Karim Khan did not seek the approval of the ulama. Perry 1991. p. Perry 2012. 462-466. 7. Gavin Hambly. 66. and even foreign traders from Europe and India. entitled L'assedio di Sciraz (The siege of Shiraz) was first performed at La Scala theatre in Milan during Carnival 1840.. which eventually resulted in the city having a larger population (ca. 9. Perry 1991. 19. 20. 64. . The work. 22. p. 12. The History of Persia. Garthwaite 2005.[1] Karim Khan had the burial places of the prominent Muzaffarid ruler Shah Shoja (r. which drew the attention of many poets. Perry 1991. Perry 1991. 18. 93. or during the 20th-century metropolitan restructuring. 14. 21.[26] In art Karim Khan is the main character of a melodrama composed by the Italian musician Nicolò Gabrielli di Quercita. 103. 1829) 24. (John Malcolm. Many of the pastoral Lur and Lak families were given homes in Shiraz. 311. 6. p. pp. Perry 2010. Fisher et al. p.capture of the city in 1792. 16. 3. p. 98. p. Perry 1991. who may originally have been immigrants of Kurdish origin. 90-91.google. 4.ISBN 978-0- 521-20095-0.000) than Isfahan. 13. Perry 2011. Perry 1991. 23. 68. 2. 10. 40. pp. 97. p.the bulk of the evidence points to their being one of the northern Lur or Lak tribes. p. and the celebrated Persian poets Hafez and Saadi renovated. p. Perry 1991. 69.). p. p. Perry 2011. p. Bakhash 1983. who were warmly Early 18th-century illustration of the Tomb of received. pp. p. p. 112-113. 26. 561-564. Shaw 1991. p. Hambly 1991. 96.com/books?id=H20Xt157iYUC&pg=P A64) 5. pp. Cambridge University Press. Perry 1984. 102. who were "formerly the bulwarks of the shah's authority as viceroy of God and the Imams". William Bayne Fisher. 184. p. Perry 1991. Religious policies Unlike the Safavids. Perry 1991. 1991. 1991. 602–605.The Cambridge History of Iran: From Nadir Shah to the Islamic Republic. 15.000-50. 92. Perry 1991. p. pp. Perry 1991. (https://books. p. Charles Melville (ed. 17. 18. craftsmens.. 91.[1] Hafez. 112.. 25. 67. Hambly 1991. 1358–1384). References 1. 11. Perry 1991. . Peter Avery. 561–564. pp. 72. 8. Perry 1991.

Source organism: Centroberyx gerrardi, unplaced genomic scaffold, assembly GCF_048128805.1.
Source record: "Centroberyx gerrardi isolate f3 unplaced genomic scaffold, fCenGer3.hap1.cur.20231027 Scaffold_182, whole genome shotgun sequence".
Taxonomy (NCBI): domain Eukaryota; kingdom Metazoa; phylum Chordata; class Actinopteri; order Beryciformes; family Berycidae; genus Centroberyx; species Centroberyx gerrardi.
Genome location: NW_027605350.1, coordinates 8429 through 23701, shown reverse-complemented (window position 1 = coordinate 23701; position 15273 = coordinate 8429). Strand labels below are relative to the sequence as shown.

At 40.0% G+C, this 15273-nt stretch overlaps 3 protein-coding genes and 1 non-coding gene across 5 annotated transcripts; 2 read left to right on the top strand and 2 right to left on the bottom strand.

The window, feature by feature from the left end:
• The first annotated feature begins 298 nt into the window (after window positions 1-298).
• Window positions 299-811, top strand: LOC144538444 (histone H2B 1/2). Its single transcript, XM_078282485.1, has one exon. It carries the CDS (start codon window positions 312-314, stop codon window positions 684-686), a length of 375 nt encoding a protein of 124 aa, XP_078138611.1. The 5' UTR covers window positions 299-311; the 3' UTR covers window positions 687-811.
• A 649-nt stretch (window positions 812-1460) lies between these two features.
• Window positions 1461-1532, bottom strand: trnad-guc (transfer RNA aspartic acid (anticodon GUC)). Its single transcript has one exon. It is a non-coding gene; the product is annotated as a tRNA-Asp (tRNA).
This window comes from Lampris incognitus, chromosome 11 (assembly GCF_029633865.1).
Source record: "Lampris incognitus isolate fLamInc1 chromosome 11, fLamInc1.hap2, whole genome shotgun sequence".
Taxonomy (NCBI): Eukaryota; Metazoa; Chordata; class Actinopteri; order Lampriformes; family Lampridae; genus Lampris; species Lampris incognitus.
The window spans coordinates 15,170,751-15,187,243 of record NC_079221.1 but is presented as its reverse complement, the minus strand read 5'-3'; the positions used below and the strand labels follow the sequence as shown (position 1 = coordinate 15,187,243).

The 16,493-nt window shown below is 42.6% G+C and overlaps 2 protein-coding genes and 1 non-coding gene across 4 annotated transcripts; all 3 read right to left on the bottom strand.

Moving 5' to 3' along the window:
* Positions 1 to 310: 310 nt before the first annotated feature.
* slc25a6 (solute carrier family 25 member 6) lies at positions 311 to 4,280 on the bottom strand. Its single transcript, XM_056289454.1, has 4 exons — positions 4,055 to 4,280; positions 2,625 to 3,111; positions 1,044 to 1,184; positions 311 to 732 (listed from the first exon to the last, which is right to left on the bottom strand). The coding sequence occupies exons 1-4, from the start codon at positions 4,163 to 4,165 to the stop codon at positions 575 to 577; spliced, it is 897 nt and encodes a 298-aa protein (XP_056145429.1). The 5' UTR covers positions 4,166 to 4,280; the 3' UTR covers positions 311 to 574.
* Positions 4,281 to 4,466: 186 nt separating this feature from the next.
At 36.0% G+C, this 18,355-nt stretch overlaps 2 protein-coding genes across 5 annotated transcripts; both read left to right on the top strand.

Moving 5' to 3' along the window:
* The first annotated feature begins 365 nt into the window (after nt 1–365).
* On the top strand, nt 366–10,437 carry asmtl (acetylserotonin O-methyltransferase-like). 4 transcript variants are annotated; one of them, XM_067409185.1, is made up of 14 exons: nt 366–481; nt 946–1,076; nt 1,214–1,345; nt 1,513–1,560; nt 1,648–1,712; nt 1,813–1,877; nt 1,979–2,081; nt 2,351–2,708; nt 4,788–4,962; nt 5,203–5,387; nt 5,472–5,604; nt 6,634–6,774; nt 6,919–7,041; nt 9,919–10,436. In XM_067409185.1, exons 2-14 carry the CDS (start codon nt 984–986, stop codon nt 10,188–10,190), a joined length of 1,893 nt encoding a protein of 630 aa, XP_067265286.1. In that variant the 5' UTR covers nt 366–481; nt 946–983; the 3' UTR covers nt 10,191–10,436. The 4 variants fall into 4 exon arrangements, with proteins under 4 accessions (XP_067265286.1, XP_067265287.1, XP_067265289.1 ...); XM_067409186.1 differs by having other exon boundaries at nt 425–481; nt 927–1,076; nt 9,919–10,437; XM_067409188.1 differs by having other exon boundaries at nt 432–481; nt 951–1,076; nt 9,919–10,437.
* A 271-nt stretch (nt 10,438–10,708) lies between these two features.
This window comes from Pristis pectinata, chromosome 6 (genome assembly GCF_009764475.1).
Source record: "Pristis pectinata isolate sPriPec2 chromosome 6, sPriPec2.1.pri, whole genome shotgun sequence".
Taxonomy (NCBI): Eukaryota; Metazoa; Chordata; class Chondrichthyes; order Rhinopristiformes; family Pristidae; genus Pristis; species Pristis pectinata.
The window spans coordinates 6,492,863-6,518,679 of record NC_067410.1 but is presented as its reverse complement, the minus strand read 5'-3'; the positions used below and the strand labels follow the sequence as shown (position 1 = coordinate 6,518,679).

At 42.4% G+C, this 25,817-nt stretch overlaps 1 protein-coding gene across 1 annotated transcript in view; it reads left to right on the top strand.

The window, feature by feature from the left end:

6. ISBN 0521200954. Hambly. The history of Persia. (1991). Fasc.wikipedia. ISBN 978-1- 4021-5134-7. "Zand dynasty". ISBN 9780521200950. pp. John. "Agha Muhammad Khan and the establishment of the Qajar dynasty". Encyclopaedia Iranica. Hambly. Shaw. ISBN 978-0-226-66098-1 and One World Publications. usages. and Qajar periods ". 5. The Cambridge History of Iran.org/w/index. I. P. (1983). 1–311. Cambridge: Cambridge University Press. Fasc. Vol. 2006 ISBN 978-1-85168-435-9. XV. pp. R. Encyclopaedia Iranica. G. R. Vol.php?title=Karim_Khan_Zand&oldid=786445704" Categories: Zand monarchs People from Malayer 1705 births 1779 deaths Lur people 18th-century Iranian people 18th-century deaths from tuberculosis This page was last edited on 19 June 2017. 7: From Nadir Shah to the Islamic Republic. The Cambridge History of Iran. Cambridge: Cambridge University Press. vol. (2010). S.. Perry.Sources Fisher. Vol. I. Safavid. Text is available under the Creative Commons Attribution-ShareAlike License. 63–104. pp. The Cambridge History of Iran. Fasc. "ADMINISTRATION in Iran vi. Stanford (1991). John R. Gavin R. Wikipedia® is a registered trademark of the Wikimedia Foundation. pp. Wiley.. ISBN 9780521200950. Vol. 7. 561–564. The Cambridge History of Iran. G. Karīm Khān Zand: a history of Iran. Encyclopaedia Iranica. 6. John R. By using this site. J. John (1991). Malcolm. additional terms may apply. 297–314. 1815. Perry. 1747–1779 University of Chicago Press. Inc. Perry. Bakhash. Cambridge: Cambridge University Press. William Bayne. The Persians. .. and character of the inhabitants of that kingdom in 2 volumes. ISBN 9781557868602. pp. 462–466. C. (2005). John R. you agree to the Terms of Use and Privacy Policy. Vol. at 14:43.G (1991). Gene R. re-published by Adamant Media Corporation 2004 vol 1. Perry. 602–605. 6. External link in |article= (help) Garthwaite. from the most early period to the present time containing an account of the religion. XV. ĀḠĀ MOḤAMMAD KHAN QĀJĀR. (1984).. (2011). Cambridge: Cambridge University Press. 7: From Nadir Shah to the Islamic Republic. Vol. "Iranian relations with the Ottoman Empire in the eighteenth and nineteenth centuries". ISBN 9780521200950. a non-profit organization. Perry. 2 ISBN 978-1-4021-5205-4. Sir. pp. Encyclopaedia Iranica. London : Murray. Melville. "The Zand dynasty". Karim Khan Zand Zand dynasty Born: 1705 Died: 1779 Regnal titles Succeeded by Preceded by Vakil-e Ra'aya Mohammad Ali Dynasty founded 1751–1779 Khan Retrieved from "https://en. 7: From Nadir Shah to the Islamic Republic. 104–144. Fasc. 1979. Avery. Zand. "Karim Khan Zand". government. pp.